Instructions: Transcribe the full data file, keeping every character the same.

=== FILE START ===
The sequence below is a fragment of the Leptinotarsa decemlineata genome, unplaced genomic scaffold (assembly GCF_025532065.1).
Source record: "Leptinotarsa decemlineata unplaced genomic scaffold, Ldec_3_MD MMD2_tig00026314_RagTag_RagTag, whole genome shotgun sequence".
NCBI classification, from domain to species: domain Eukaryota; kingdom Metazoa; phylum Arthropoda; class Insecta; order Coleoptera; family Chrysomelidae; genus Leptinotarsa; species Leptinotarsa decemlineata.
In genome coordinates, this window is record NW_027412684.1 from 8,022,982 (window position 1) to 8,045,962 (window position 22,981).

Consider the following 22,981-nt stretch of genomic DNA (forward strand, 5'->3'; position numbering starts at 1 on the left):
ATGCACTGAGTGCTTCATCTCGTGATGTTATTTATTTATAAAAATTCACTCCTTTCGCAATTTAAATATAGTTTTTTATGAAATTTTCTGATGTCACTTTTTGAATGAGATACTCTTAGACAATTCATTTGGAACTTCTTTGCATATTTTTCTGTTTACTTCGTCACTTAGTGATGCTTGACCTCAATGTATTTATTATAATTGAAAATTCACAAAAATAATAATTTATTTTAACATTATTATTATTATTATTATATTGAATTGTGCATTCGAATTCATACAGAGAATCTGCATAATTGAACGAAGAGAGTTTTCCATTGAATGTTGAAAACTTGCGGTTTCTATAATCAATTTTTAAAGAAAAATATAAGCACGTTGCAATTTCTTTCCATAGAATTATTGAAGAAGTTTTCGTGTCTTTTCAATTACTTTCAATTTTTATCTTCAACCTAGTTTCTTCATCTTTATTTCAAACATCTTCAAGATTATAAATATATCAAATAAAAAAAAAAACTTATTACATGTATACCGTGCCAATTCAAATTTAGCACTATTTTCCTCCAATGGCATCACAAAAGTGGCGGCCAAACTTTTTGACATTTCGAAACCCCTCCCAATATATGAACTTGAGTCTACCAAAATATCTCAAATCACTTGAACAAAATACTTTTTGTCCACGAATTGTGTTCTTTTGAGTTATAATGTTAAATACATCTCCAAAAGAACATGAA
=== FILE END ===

The sequence below is a fragment of the Leptinotarsa decemlineata genome, unplaced genomic scaffold (assembly GCF_025532065.1).
Source record: "Leptinotarsa decemlineata unplaced genomic scaffold, Ldec_3_MD MMD2_tig00026314_RagTag_RagTag, whole genome shotgun sequence".
NCBI classification, from domain to species: domain Eukaryota; kingdom Metazoa; phylum Arthropoda; class Insecta; order Coleoptera; family Chrysomelidae; genus Leptinotarsa; species Leptinotarsa decemlineata.
In genome coordinates, this window is record NW_027412684.1 from 8,022,982 (window position 1) to 8,045,962 (window position 22,981).

Consider the following 22,981-nt stretch of genomic DNA (forward strand, 5'->3'; position numbering starts at 1 on the left):
ATGCACTGAGTGCTTCATCTCGTGATGTTATTTATTTATAAAAATTCACTCCTTTCGCAATTTAAATATAGTTTTTTATGAAATTTTCTGATGTCACTTTTTGAATGAGATACTCTTAGACAATTCATTTGGAACTTCTTTGCATATTTTTCTGTTTACTTCGTCACTTAGTGATGCTTGACCTCAATGTATTTATTATAATTGAAAATTCACAAAAATAATAATTTATTTTAACATTATTATTATTATTATTATATTGAATTGTGCATTCGAATTCATACAGAGAATCTGCATAATTGAACGAAGAGAGTTTTCCATTGAATGTTGAAAACTTGCGGTTTCTATAATCAATTTTTAAAGAAAAATATAAGCACGTTGCAATTTCTTTCCATAGAATTATTGAAGAAGTTTTCGTGTCTTTTCAATTACTTTCAATTTTTATCTTCAACCTAGTTTCTTCATCTTTATTTCAAACATCTTCAAGATTATAAATATATCAAATAAAAAAAAAAACTTATTACATGTATACCGTGCCAATTCAAATTTAGCACTATTTTCCTCCAATGGCATCACAAAAGTGGCGGCCAAACTTTTTGACATTTCGAAACCCCTCCCAATATATGAACTTGAGTCTACCAAAATATCTCAAATCACTTGAACAAAATACTTTTTGTCCACGAATTGTGTTCTTTTGAGTTATAATGTTAAATACATCTCCAAAAGAACATGAA